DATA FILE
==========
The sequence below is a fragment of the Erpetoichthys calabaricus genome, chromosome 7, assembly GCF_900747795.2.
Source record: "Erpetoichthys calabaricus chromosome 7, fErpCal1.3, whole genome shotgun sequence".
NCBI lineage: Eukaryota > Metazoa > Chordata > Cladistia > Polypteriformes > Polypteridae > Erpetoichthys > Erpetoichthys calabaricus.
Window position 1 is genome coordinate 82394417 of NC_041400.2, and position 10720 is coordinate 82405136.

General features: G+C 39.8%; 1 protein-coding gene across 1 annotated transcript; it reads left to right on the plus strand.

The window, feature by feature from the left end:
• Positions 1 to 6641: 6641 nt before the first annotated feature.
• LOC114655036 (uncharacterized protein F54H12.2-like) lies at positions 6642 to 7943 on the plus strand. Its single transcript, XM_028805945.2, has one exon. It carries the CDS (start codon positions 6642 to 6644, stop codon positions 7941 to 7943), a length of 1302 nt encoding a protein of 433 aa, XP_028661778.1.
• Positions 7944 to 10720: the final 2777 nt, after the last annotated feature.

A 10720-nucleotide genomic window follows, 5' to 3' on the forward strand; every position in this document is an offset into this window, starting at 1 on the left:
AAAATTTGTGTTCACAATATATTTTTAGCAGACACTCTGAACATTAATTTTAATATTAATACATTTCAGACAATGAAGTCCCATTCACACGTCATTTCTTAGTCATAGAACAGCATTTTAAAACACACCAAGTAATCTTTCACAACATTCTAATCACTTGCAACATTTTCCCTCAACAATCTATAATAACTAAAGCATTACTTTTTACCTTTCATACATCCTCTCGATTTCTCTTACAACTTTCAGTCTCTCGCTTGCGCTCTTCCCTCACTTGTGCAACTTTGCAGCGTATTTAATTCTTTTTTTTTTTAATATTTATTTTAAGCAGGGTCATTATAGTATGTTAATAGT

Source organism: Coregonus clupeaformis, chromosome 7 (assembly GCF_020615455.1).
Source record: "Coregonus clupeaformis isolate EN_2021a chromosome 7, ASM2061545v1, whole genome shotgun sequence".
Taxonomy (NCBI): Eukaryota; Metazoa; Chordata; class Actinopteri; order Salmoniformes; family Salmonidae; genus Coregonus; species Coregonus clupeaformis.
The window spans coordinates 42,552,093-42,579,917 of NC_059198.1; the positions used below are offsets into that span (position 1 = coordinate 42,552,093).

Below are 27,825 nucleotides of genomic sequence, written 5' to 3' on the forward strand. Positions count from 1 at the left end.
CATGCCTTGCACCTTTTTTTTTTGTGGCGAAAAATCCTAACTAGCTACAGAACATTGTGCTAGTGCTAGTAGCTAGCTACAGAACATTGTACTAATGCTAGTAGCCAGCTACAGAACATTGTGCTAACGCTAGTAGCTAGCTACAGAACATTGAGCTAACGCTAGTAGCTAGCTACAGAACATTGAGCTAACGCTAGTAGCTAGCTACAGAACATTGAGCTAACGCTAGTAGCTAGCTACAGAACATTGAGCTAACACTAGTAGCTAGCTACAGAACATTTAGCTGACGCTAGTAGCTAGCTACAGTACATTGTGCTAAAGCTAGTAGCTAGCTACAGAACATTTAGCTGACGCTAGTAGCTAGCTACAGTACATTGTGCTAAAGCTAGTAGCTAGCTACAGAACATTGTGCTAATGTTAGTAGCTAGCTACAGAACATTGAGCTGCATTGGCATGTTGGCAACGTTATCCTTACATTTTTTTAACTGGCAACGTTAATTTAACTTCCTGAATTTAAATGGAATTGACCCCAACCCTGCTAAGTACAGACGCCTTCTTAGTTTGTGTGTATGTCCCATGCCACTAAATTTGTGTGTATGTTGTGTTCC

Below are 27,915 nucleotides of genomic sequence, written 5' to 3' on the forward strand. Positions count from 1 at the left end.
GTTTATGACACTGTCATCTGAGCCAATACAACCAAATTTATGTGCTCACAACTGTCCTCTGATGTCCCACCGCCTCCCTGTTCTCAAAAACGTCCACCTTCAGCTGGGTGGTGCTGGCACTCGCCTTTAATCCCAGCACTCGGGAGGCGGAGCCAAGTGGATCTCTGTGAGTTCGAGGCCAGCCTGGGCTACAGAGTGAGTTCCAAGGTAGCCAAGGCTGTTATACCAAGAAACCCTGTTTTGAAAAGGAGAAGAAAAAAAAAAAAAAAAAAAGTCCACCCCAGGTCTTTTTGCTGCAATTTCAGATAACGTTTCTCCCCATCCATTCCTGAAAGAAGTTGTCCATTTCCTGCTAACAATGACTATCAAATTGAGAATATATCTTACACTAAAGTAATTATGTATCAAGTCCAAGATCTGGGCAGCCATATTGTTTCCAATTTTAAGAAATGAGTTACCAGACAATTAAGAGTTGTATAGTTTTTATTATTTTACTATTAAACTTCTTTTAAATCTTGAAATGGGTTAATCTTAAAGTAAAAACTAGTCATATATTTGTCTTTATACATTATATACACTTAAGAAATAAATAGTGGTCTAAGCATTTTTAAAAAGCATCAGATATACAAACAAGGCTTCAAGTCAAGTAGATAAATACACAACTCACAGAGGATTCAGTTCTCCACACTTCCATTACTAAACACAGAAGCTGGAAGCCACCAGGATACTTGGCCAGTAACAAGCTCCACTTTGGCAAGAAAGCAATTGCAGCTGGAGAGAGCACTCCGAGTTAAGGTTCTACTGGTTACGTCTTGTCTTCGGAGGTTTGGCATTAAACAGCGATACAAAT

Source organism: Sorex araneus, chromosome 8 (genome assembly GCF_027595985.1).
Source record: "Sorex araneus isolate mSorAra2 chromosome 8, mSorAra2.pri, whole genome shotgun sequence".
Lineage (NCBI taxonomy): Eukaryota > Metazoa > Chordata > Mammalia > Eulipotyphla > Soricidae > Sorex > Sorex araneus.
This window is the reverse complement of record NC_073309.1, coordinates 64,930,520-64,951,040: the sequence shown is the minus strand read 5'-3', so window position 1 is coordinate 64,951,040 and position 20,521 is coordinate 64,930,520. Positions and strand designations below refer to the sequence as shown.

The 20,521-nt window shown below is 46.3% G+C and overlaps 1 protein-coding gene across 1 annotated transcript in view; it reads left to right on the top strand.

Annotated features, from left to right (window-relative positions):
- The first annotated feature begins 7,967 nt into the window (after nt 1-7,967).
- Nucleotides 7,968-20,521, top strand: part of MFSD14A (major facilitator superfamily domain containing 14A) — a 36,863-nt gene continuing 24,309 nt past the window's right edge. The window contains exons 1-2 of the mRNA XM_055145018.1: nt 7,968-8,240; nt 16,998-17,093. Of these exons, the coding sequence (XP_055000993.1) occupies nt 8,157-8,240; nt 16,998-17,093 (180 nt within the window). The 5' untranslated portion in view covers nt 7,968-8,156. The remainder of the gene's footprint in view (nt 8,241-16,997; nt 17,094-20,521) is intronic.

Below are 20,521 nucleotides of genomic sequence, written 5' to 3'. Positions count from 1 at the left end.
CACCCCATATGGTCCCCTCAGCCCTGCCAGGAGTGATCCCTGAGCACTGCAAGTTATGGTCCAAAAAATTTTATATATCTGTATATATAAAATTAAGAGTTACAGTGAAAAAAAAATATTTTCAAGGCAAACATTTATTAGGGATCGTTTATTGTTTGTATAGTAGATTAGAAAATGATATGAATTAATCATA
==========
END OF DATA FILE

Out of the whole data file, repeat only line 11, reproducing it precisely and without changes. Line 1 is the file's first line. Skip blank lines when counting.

AAAATTTGTGTTCACAATATATTTTTAGCAGACACTCTGAACATTAATTTTAATATTAATACATTTCAGACAATGAAGTCCCATTCACACGTCATTTCTTAGTCATAGAACAGCATTTTAAAACACACCAAGTAATCTTTCACAACATTCTAATCACTTGCAACATTTTCCCTCAACAATCTATAATAACTAAAGCATTACTTTTTACCTTTCATACATCCTCTCGATTTCTCTTACAACTTTCAGTCTCTCGCTTGCGCTCTTCCCTCACTTGTGCAACTTTGCAGCGTATTTAATTCTTTTTTTTTTTAATATTTATTTTAAGCAGGGTCATTATAGTATGTTAATAGT